“When people come together to solve a problem that is greater than the sum of the individuals experiencing it, it makes that problem solvable.” It’s something I once read about problem solving and I thought it was interesting. That sounds a little confusing though, and all it means is sometimes problems are better solved when more people are working together to solve them.
Let’s talk about the problem of child poverty. Recently, Edmonton Social Planning Council released a report that shows Alberta child poverty statistical comparisons from 1989 to 2012. In 2012, 143,200 children in Alberta lived below the low-income measure (LIM after tax). This represented 16.2 per cent of all children. In 1989, it was 16.4 per cent. A 0.2 per cent change which is practically no change and there are, in fact, 28,670 more children in poverty in Alberta than in 1989. This data sounds discouraging, doesn’t it? Remember, these statistics are only some of the information of the report. To get all the information, you can download the Alberta Poverty Report.
If we consider how complex poverty is itself, we might understand it’s not an easy problem to solve.
Family situations, mental health concerns, financial restrictions, cultural difference or language barriers, educational struggles, work experience. All of these, combined or independent of each other, create obstacles for adults to get out of poverty. Unfortunately, if the adults are struggling to get themselves out of poverty, the children are in poverty too. Without finding easier ways out of poverty, the adults and the children continue to struggle in what seems like an endless cycle. It takes time, people, money and many other resources to change this problem.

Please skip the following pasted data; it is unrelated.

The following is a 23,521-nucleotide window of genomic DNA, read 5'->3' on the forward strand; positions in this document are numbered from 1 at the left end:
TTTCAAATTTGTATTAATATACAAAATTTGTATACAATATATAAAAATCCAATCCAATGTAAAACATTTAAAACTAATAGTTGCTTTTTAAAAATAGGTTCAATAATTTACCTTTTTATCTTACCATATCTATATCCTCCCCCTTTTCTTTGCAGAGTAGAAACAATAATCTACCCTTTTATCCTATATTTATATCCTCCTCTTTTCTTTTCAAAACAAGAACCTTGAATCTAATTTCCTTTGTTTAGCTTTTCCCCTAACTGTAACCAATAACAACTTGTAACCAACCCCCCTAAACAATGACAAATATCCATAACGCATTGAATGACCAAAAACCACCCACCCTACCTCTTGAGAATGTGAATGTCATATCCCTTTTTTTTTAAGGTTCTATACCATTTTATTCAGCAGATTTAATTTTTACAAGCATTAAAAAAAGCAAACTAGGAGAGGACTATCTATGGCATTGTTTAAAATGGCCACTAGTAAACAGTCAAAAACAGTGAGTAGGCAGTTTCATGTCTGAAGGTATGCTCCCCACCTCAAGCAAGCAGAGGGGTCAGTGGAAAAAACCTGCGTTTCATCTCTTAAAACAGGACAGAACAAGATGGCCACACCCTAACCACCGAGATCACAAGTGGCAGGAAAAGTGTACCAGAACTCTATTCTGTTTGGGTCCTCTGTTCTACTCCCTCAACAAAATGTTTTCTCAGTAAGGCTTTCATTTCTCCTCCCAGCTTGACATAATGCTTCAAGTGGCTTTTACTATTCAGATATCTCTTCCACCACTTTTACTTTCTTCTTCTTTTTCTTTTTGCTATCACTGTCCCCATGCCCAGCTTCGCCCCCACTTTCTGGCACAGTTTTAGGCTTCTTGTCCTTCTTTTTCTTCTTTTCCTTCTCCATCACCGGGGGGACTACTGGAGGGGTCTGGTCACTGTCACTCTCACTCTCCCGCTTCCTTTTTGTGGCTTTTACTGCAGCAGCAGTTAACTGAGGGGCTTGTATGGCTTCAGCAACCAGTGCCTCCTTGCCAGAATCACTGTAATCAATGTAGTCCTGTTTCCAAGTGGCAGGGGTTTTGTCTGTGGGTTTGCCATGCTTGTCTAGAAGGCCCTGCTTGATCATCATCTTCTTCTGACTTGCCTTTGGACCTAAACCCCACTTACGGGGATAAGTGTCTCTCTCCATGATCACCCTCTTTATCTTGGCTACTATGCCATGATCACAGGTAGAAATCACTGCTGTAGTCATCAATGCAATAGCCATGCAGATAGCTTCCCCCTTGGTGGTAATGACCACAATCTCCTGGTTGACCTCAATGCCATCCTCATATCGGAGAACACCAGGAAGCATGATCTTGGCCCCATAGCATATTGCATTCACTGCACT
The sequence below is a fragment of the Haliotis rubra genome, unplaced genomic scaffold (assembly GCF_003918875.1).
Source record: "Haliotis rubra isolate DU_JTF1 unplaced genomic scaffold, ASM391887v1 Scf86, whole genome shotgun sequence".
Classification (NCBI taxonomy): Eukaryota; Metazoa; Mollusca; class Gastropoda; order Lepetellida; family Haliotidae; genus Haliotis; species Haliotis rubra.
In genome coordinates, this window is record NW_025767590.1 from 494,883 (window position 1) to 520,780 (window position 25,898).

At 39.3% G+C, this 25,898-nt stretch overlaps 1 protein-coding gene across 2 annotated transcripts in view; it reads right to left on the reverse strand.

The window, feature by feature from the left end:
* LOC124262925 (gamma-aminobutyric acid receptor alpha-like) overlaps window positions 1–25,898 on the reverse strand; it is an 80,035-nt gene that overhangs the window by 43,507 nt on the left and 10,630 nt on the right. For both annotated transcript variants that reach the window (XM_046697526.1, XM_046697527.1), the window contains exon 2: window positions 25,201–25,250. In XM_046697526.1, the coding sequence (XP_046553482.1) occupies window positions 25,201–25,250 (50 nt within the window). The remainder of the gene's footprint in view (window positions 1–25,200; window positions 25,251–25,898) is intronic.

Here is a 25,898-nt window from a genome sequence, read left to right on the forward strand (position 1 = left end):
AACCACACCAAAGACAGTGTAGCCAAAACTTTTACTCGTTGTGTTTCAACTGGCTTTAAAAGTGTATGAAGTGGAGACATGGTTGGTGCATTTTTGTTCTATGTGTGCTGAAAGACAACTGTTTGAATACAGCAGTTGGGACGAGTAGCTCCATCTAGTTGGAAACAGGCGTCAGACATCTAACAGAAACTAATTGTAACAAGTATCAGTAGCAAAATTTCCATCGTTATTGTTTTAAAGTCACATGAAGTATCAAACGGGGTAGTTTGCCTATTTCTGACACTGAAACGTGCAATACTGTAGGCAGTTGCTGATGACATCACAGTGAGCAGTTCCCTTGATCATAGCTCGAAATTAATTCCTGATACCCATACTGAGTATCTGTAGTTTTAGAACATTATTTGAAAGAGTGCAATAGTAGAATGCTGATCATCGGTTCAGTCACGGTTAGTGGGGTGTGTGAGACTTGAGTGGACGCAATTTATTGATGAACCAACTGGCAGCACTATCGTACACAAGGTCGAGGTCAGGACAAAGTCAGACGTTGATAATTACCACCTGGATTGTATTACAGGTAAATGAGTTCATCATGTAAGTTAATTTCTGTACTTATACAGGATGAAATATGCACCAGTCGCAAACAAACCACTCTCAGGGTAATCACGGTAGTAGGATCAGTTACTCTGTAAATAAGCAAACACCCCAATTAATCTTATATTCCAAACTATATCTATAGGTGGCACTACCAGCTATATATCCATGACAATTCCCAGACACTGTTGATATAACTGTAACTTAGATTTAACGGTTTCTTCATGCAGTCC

It’s not up to any one organization to solve poverty. It really take a community of invested people, businesses, governments, schools and agencies all working together to create solutions. In Alberta, we are working together. In particular, thanks to many supporters, United Way of the Alberta Capital Region received donations in excess of $23 million last year to invest in over 100 programs and services to support the community in need. And we are making an impact.
Last year, the Empower U Financial Literacy program enriched the lives of more than 200 women (and their children) helping them move themselves and their families out of poverty. As well, Tools for School delivered 10,328 backpacks of school supplies to young learners which assist them in their educational success to break any cycle of poverty they could get stuck in.
Don’t be discouraged by this report. We are on our way and, in time, we will get there. Poverty is solvable.